Scouring the web for used or vintage clothing is one way to avoid fast fashion and salvage pivotal pieces in fashion history at the same time. With the world at their fingertips, many young people such as the stylist and collector David Cassavant, have built up archival collections, that rival those found in institutions by making purchases from hobby resellers on websites such as eBay (Vogue France). These individuals seek out clothing from esteemed designers and collections including Marc Jacobs’s Perry Ellis Spring 1993 collection which heralded the arrival of grunge, or Vivienne Westwood’s various iterations of her famed corset. If you’re seeking to buy a trendier item, buying pieces from a revered designer’s collections from the ’90s to early 2000s may keep the look from feeling dated. Recently, designer clothing from brands such as Blumarine, Helmut Lang, Gucci, Dior, and Mugler from this period have been referenced in many new collections.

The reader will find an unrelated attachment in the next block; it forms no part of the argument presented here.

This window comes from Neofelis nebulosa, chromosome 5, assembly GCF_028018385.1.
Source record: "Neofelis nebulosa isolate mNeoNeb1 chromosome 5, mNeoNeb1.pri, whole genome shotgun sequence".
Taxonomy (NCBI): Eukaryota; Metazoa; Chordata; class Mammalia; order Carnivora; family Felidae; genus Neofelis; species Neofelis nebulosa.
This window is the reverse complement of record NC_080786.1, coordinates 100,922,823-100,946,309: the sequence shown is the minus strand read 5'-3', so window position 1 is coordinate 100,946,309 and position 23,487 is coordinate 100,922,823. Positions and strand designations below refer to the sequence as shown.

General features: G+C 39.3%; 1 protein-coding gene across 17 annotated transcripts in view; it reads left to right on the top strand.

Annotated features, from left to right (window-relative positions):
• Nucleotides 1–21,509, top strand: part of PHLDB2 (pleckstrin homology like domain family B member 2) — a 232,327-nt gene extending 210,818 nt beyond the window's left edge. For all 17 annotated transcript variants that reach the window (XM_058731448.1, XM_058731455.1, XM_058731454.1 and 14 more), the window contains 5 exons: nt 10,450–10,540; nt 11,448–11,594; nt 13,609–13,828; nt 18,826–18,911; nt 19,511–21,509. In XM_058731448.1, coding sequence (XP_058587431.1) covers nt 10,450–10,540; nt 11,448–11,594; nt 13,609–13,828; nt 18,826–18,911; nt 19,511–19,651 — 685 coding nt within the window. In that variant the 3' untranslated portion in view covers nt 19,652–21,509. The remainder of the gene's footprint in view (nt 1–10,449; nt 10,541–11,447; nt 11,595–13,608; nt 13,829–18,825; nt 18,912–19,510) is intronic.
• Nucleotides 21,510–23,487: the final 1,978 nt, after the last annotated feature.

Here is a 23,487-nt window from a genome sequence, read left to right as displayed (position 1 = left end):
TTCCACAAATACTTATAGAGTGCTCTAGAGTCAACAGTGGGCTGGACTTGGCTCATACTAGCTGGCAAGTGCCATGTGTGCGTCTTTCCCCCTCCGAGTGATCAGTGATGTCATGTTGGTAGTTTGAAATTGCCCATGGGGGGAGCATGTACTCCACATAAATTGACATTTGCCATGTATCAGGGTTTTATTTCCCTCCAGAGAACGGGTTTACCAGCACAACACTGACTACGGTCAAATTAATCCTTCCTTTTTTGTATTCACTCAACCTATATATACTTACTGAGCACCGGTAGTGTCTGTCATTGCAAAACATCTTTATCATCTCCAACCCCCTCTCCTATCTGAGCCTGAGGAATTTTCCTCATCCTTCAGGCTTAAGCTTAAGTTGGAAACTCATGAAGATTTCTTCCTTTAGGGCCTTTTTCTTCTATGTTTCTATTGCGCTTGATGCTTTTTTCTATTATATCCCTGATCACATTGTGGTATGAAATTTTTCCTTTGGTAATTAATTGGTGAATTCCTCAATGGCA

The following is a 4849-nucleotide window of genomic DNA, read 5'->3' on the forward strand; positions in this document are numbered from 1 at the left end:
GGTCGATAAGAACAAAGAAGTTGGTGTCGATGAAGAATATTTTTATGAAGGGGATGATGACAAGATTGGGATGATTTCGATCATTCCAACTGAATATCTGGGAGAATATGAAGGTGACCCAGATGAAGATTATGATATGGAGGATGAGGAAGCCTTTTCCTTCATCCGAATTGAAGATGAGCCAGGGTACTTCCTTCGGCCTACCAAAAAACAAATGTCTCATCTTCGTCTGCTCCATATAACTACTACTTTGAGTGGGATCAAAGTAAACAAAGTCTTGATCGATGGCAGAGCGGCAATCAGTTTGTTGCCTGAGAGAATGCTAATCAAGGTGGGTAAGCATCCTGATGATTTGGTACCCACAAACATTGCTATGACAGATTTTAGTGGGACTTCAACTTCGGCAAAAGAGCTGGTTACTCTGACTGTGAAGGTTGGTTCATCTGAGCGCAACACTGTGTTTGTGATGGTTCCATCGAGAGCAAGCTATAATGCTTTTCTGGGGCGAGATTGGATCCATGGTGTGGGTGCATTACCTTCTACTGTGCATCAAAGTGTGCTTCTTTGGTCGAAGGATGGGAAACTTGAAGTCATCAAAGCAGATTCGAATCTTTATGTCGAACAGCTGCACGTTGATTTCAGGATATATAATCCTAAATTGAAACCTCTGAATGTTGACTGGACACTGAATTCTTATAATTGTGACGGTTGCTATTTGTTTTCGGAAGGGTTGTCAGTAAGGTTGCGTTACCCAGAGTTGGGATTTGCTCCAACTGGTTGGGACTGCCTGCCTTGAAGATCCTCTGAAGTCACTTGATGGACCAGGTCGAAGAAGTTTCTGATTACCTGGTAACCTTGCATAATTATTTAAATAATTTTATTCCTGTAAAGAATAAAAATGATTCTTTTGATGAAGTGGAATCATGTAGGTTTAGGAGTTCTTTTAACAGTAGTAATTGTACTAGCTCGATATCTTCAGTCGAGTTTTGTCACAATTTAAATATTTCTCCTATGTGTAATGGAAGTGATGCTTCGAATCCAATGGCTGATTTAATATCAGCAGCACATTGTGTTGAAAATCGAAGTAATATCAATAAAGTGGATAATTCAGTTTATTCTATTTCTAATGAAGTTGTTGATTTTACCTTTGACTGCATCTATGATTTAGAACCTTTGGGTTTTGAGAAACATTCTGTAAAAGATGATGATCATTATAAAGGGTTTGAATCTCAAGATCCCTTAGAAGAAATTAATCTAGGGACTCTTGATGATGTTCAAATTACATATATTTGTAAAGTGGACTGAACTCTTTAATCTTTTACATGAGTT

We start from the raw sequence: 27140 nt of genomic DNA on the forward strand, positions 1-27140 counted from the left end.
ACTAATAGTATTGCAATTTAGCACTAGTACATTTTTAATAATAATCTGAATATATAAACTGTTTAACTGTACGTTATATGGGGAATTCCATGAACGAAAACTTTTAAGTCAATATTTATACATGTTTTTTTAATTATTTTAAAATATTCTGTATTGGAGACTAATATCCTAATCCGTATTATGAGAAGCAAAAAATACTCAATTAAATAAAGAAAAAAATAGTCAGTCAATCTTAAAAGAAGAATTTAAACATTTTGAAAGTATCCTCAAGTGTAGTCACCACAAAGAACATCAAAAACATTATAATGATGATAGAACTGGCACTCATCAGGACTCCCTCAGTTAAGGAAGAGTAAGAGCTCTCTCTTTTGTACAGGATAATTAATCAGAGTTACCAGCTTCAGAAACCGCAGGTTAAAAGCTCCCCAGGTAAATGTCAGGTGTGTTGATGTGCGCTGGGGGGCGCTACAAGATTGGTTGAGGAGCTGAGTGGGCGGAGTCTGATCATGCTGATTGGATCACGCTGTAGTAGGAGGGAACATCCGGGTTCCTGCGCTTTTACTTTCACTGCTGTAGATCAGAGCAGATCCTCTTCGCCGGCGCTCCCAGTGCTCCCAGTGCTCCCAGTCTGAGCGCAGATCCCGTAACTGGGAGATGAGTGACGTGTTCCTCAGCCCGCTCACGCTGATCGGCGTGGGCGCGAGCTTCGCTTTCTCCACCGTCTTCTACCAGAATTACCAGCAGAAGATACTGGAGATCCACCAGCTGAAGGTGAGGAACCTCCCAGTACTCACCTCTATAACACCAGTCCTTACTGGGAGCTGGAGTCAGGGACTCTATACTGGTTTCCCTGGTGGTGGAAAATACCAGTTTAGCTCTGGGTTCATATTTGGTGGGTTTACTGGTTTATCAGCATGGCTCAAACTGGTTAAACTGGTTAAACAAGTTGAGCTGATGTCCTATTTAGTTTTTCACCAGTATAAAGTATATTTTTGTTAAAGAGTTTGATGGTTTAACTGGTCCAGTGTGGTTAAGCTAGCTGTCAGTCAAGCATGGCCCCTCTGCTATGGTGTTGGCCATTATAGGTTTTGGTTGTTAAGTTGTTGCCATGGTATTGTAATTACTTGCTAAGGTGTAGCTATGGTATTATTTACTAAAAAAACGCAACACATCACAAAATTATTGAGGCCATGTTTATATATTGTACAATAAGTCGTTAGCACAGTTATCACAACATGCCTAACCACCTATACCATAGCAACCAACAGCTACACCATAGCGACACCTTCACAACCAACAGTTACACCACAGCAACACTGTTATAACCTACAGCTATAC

If you’re not worried about preserving the integrity of your purchased wares, tailoring them to fit the body can help modernize a passé style. While shopping for used clothing is convenient and gives buyers global access to garments, the practice is not without its faults. Many critics point out that vintage clothing is not accessible for plus-sized consumers. In addition, some resellers have been known to mark up the cost of plus-sized clothing by marketing it as “oversized.” This depletes inventory at thrift stores for those consumers (Refinery29). While buying luxury clothing can be cost-prohibitive, more tastemakers and working professionals are turning to affordable options such as fashion rentals services.